SALT LAKE CITY — Whatever NSA employee gets to listen in on Dennis Lindsey's cellphone tonight will have some interesting info beginning at 10:01 MDT.
That's when the NBA's 2013 free agency period officially begins, and teams are allowed to begin negotiating directly with players and their agents.
Though they drafted three players (for other teams) and traded for three others (for their team) on a wild draft-day adventure, the Jazz still have a handful of team vacancies to fill.
"We're a little incomplete as far as roster spots go," Lindsey, the Jazz's general manager, said. "So, we have some work to do."
Lots of work beginning tonight (July 1 Eastern time), continuing through July 8 when contracts can be signed, and clear through fall camp when the roster has to be finalized before opening night.
Coming into the offseason, the Jazz only had six players with guaranteed contracts for the 2013-14 season — Gordon Hayward, Derrick Favors, Enes Kanter, Alec Burks, Jeremy Evans and Marvin Williams (because he didn't exercise an early termination option).
Throw first-round picks and trade acquisitions Trey Burke and Rudy Gobert into the mix, and that brings Utah's roster up to eight.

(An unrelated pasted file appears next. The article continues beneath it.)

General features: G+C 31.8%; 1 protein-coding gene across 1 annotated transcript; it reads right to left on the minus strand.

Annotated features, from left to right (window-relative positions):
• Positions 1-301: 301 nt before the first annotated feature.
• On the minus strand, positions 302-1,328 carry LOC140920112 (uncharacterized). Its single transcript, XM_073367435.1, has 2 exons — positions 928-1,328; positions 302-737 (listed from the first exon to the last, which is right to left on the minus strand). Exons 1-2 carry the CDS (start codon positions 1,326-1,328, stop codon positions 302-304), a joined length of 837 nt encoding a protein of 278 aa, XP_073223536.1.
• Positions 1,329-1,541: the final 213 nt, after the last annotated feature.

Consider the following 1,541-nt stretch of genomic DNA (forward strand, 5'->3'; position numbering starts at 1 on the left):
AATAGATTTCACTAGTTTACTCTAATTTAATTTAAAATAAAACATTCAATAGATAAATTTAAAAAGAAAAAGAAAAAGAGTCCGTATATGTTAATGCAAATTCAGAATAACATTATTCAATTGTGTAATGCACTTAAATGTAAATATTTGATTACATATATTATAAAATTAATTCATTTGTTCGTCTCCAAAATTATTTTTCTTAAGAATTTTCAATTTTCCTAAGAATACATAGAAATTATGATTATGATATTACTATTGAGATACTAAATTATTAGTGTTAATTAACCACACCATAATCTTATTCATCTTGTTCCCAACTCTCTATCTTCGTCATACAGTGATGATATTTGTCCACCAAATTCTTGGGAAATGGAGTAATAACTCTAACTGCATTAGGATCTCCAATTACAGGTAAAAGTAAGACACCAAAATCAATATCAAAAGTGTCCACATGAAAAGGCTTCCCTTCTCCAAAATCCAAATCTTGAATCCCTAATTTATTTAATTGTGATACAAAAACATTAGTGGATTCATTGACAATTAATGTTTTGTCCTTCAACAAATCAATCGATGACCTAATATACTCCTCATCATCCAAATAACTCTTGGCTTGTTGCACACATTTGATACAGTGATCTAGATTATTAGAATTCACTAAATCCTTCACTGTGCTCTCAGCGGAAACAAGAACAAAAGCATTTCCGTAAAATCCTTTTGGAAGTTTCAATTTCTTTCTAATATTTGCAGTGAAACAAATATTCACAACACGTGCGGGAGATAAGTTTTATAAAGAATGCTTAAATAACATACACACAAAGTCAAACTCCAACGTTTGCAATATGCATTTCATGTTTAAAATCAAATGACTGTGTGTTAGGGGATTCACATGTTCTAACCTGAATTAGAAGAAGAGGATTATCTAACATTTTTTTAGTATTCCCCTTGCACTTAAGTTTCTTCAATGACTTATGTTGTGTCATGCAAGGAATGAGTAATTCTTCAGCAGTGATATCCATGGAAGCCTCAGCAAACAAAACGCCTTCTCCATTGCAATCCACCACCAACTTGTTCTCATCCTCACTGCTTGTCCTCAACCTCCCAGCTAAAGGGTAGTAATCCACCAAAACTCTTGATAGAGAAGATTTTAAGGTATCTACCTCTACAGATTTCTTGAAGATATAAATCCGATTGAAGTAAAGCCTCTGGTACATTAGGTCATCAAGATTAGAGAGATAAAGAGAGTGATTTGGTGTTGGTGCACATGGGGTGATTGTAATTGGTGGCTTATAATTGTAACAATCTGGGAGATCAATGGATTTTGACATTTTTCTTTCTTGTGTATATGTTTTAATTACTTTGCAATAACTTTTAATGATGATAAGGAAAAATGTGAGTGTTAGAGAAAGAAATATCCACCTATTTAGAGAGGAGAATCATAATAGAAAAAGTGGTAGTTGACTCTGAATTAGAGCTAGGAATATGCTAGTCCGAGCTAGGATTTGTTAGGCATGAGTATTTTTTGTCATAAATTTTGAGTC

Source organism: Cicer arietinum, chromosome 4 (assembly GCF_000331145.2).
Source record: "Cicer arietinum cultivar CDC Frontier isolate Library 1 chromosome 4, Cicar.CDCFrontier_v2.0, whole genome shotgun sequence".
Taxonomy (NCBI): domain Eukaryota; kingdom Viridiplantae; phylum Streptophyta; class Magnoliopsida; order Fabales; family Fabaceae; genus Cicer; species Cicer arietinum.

Reserves Kevin Murphy and Jerel McNeal both have non-guaranteed contracts, and their roster spots aren't a certainty. Also, it appears likely that Brazilian point guard Raul Neto will return to his Spanish team for another year or two before trying to secure a roster spot in Utah.
With teams required to carry between 13-15 players, the Jazz will need to sign several more players before next fall to avoid being fined, as Lindsey jokingly pointed out.
The big question: Who will the Jazz pursue?
As currently constructed, the Jazz have intriguing young talent in all five positions, with Burke (20) at point guard, Burks (22 in July) at shooting guard, Hayward (23) at small forward, Favors (22 in July) at power forward and Kanter (21) at center.
"I think we have beginnings of a foundation," Lindsey said. "We're certainly excited about the guys we have under contract."
The Jazz GM, entering his first free agency period as the lead man in Utah after five years as the Spurs' assistant GM, said the organization would spend the weekend debating about how to complement that crew.
Should they throw Burke to the wolves like Portland did with NBA Rookie of the Year Damian Lillard? Or bring in a veteran playmaker to mentor him?
Should the Jazz throw big money at two of the most attractive unrestricted free agents who've happened to call Utah home for years or try to pull off sign-and-trade deals with bigs Al Jefferson and Paul Millsap?
Try to win now?